Why Diwali is Celebrated: the Mysterious History of the Holiday

Diwali is around the corner and for many Hindus, the biggest celebration of the year is coming. In this Diwali essay information is presented in English. Here we look at why so many celebratethe festival of lights. First of all let me start with the mention that I want to focus on the meaning behind Diwali and why this celebration is so important for so many people around the world. Not only is Diwali a joyous occasion where people will greet friends and family, presents are exchanged and lots of incredible foodis eaten, but rather the celebration itself is deeply rooted with an important meaning.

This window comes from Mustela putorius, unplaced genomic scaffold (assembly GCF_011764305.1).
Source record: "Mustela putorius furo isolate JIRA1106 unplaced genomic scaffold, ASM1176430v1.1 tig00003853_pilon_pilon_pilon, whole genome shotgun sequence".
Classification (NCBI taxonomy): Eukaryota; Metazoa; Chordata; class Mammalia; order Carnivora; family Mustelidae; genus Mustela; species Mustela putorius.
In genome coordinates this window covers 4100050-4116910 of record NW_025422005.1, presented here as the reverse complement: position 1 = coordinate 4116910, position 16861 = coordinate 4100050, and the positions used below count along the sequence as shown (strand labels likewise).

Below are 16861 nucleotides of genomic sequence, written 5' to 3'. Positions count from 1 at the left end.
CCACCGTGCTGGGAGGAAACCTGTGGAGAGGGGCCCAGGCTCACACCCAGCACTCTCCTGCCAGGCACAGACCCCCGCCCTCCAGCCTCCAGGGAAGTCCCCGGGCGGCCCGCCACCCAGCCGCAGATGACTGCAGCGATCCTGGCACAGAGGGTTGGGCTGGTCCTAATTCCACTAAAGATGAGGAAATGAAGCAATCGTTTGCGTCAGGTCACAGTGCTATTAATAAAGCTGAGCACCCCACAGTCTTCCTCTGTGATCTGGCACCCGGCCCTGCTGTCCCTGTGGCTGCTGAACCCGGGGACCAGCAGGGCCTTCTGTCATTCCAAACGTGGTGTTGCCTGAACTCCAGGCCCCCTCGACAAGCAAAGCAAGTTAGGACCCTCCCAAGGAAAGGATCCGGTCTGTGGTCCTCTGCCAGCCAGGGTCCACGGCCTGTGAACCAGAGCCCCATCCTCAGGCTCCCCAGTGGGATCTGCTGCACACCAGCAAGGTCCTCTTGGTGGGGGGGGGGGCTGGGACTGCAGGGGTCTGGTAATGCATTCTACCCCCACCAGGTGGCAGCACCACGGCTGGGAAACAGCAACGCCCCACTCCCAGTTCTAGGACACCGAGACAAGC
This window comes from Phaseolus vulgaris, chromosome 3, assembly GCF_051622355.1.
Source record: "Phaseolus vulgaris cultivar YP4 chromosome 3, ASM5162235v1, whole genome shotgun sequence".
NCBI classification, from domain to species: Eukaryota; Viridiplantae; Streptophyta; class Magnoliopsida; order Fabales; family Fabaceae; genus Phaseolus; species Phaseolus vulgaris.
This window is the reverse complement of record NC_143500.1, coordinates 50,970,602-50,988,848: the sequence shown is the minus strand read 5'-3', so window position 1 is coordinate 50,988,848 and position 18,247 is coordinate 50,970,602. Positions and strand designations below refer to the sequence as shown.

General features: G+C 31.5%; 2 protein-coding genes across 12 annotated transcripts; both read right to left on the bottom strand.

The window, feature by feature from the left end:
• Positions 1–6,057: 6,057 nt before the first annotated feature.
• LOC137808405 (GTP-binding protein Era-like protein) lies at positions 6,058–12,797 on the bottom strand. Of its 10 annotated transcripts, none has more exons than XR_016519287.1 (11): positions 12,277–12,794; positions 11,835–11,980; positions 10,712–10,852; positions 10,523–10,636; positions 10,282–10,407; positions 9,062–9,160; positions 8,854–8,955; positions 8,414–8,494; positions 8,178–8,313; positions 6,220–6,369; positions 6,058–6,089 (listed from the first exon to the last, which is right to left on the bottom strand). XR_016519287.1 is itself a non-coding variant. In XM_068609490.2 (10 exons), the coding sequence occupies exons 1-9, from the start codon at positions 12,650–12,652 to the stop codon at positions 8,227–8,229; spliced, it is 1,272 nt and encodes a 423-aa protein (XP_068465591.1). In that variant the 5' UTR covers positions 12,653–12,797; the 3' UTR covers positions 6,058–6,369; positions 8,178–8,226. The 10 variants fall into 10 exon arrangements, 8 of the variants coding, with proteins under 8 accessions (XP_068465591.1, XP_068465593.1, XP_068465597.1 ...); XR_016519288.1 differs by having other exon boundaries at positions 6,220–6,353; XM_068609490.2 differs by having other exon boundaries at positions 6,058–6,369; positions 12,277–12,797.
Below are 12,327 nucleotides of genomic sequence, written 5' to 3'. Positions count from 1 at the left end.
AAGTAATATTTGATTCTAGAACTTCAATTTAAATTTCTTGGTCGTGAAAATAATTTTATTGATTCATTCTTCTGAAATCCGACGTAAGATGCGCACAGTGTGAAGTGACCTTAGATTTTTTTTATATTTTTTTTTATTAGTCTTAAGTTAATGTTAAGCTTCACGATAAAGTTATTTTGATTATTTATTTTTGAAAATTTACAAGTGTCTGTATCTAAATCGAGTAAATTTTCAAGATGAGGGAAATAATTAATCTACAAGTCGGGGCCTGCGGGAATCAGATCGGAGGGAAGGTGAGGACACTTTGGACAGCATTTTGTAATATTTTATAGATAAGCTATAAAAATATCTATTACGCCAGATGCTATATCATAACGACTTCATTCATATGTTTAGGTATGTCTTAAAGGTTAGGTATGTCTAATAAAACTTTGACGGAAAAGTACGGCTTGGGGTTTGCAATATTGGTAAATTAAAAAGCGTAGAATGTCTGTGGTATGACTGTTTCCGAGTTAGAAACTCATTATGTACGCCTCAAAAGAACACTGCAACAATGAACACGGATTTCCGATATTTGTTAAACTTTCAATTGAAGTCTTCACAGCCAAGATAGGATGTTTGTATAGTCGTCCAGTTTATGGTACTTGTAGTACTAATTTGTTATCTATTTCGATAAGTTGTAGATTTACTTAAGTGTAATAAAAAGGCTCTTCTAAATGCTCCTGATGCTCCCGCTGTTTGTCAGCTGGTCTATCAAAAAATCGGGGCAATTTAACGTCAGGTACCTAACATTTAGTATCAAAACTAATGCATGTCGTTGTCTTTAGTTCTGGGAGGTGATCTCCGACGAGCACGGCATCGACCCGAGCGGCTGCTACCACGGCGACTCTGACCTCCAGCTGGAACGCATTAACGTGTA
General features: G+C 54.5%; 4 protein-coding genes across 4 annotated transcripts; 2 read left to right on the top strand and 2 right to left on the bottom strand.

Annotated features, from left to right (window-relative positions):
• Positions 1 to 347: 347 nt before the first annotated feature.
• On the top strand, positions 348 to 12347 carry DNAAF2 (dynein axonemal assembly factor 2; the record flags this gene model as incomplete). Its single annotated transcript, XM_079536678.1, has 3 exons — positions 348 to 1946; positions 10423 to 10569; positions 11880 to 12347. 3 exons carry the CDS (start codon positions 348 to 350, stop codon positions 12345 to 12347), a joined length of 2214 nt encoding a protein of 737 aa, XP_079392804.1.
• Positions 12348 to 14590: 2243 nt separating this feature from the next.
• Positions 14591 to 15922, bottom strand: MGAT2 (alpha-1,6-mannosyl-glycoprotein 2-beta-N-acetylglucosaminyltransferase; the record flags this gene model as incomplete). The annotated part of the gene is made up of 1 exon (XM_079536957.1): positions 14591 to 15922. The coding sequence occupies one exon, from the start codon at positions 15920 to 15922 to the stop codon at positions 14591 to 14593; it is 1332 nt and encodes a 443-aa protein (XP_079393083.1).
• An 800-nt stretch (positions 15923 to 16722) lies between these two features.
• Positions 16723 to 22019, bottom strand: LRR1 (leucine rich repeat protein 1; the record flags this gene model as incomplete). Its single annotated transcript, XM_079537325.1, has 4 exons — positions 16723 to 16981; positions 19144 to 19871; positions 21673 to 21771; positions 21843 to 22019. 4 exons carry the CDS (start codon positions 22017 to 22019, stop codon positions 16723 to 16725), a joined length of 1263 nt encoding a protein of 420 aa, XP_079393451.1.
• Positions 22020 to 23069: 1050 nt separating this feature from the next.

Notably being called the festival of lights and encourages to people to vanquish the darknessin the soul to allow the light to shine through, something we'll delve deeper into later inthe video. For those new to the celebrations, Diwalicomes from the root word Deepavali, which means a row of lights, symbolised most prominently by diwas that are lit in all Hindu homes to dispel the darkness with the light. However, to really understand Diwali, it's impossible to ignore the Ramayana. The Ramayana is one of the great epics in Indian history alongside the Mahabharata, and remains one of the most important texts in Hindu households, telling the story of Lord Rama, the seventh avatar of Lord Vishnu in Hinduism. Now, I can't really go in depth into the story of the Ramayana as the 24,000 verses of the text is simply too big and too deep to coverin the space of a few minutes. However, to try and give a quick summary, the story is of Lord Rama who is the rightful heir to be the next king of Ayodhya, but is forced into exile to a forest with his wife, Sita, and brother Lakshman, due to politicalissues. During their time there Sita garners the attention of Ravana, the King of Lanka, who kidnaps her while Rama is out trying to capture adeer for her. On finding out about Sita's capture, Ramaalong with Lakshman pursues Ravana to save her, meeting various individuals and groups to help them along the way, not least the monkey God, Hanuman, who becomes the most devout follower of Rama. As a great battle ensues, Rama finally defeats Ravana and saves Sita, after which they return to Ayodhya where in the darkness of the nightrows of diwas, small lanterns, light the path to their rightful place in the Kingdom. Now, obviously this is an extremely short summary of a story that has such depth that people have been trying to analyse it formillenia and for many, is considered a part of real history. But, the key points I want to give here is that when it comes to the Ramayana, Rama's act of patience and virtue lead him from aplace of extreme misery and darkness, much of it forced upon him, to ultimately letting the light of his actions see him return to his rightful place. And before we move on, let's not ignore othersin the story, including Sita's purity and strength throughout her ordeal, the strengthand unquestionable support of Lakshman and the devotion and faith of Hanuman, arguably the one with the greatest show of strength in the whole epic. Each character in the Ramayana is layered, deep and a complex and fully realised individual from which we can learn invaluable lessons on life. However, the key lesson here that I want toreally share with you is that from Darkness Comes Light.